The EU’s Perverse Pesticides Policy

Just at a time when the world’s food supply is shifting into shortage, when food prices are rocketing and agricultural commodity prices sky-high, when the costs of farming inputs like diesel are shooting up, and when policymakers are creating new demands for bio-fuels, up pops the EU Commission with a plan for a dramatic reduction in crop yields.  Yes.  You read that right.  A reduction.  The word “Perverse” might have been coined just for this initiative.
 
The Commission has given in to pressure from various alarmist green lobbies to introduce draconian bans on commonly-used pesticides and herbicides, many of which have been in use perfectly safely for decades.  After all, say the bureaucrats, there may be no evidence of harm, but there could be potential problems that we don’t know about yet.  This is the EU’s infamous Precautionary Principle.  If something could be dangerous, assume it is, and ban it.  On this basis we might well ban getting out of bed in the morning.  Or crossing the road.
 
The European parliament, true to form, took some bad proposals from the Commission and made them worse.  After all, you get cheap headlines by saying “MEPs vote to increase consumer protection”, if you don’t happen to mention the effect on food prices and availability.  Too often, MEPs revel in the exercise of power without responsibility.
 
We don’t know of any harm caused by these substances, but we know an awful lot about the harm caused by banning them.  The UK government’s prestigious Pesticide Safety Directorate (PSD) has published a damning report on the parliament’s proposals, saying they could reduce the availability of pesticides by up to 85%.  PSD concludes that if the parliament’s proposals were implemented, “conventional agriculture in the UK (and much of the EC) … would not be achievable, with major impacts on crop yields and food quality”.  There will certainly be double-digit percentage reductions in yields, with some estimates of losses up to 50%.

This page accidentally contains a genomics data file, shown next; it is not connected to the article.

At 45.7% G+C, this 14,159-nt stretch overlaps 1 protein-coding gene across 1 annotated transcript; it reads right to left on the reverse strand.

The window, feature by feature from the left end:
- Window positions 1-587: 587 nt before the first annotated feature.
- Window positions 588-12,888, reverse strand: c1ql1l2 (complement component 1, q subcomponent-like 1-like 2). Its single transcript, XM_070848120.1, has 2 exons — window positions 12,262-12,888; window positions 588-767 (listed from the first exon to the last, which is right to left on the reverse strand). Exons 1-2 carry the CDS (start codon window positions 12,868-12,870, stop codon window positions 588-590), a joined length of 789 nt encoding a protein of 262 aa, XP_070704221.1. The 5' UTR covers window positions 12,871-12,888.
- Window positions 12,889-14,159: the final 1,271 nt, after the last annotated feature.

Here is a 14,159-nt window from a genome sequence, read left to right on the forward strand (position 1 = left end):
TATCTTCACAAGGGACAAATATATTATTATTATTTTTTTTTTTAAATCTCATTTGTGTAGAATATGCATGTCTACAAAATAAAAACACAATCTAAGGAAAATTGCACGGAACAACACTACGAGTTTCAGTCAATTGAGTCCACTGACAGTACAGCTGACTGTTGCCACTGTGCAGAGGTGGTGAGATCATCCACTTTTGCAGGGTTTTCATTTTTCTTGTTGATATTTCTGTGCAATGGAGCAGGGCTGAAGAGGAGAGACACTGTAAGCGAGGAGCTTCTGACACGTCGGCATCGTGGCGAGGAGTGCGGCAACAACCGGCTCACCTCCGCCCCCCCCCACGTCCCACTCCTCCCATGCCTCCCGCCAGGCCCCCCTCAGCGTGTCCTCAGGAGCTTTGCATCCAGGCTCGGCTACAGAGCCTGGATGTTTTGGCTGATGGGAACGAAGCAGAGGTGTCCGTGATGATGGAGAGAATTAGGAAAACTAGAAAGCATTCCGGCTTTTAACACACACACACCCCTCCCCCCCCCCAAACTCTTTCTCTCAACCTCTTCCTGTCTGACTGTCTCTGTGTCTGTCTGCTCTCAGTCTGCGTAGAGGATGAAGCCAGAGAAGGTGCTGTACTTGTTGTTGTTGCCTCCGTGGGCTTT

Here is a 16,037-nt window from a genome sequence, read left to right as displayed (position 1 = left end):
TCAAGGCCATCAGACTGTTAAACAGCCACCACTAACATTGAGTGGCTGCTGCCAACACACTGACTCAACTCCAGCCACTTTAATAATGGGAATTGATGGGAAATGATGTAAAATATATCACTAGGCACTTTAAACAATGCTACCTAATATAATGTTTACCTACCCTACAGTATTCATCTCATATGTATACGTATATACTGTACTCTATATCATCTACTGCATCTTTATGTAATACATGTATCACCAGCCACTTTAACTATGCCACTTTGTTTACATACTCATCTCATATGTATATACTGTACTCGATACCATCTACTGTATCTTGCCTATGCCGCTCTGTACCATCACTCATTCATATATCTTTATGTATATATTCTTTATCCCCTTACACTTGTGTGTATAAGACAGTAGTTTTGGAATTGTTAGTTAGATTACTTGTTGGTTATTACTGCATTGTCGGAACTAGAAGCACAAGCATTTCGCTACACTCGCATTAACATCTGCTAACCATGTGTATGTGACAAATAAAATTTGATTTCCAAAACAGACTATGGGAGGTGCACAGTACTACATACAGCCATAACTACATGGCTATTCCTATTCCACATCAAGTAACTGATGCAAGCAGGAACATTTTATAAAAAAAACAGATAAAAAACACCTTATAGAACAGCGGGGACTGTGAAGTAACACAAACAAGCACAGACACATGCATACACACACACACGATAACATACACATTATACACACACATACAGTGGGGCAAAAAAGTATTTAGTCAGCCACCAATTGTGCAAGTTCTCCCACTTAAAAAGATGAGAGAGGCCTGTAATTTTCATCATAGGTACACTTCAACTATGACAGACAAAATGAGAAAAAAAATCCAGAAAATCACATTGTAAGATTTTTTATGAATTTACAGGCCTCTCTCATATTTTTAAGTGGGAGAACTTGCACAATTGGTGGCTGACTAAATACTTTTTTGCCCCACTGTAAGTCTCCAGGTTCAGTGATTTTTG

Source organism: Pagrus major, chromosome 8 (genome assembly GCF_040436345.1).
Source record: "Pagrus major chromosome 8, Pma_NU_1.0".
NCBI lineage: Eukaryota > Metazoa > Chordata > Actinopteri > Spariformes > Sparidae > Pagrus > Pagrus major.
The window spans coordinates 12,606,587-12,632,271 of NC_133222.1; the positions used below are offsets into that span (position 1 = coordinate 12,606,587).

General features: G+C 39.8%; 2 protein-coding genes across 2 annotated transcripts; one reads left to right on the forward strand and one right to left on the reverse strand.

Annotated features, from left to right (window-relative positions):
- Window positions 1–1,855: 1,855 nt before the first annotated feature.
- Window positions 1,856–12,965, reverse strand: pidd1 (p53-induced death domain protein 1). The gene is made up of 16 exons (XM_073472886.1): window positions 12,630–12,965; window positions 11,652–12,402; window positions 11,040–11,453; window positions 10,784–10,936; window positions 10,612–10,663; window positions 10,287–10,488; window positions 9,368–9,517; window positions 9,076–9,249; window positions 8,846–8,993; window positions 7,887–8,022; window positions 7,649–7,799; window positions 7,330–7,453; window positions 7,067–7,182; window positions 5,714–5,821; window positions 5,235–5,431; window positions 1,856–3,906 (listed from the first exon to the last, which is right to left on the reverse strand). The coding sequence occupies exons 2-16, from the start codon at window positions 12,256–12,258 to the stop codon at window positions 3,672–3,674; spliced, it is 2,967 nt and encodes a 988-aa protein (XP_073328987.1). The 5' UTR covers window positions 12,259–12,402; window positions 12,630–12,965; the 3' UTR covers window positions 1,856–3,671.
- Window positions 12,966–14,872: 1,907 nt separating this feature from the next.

And the worst irony of all is that these measure would force production offshore, to jurisdictions with less rigorous rules and controls, and we should end up eating imported food with higher pesticide residues.  So the consequences of the EU’s plan will be less food; more expensive food; plus slugs in the lettuce and worms in the apples.  Or higher pesticide residues.  Or both.

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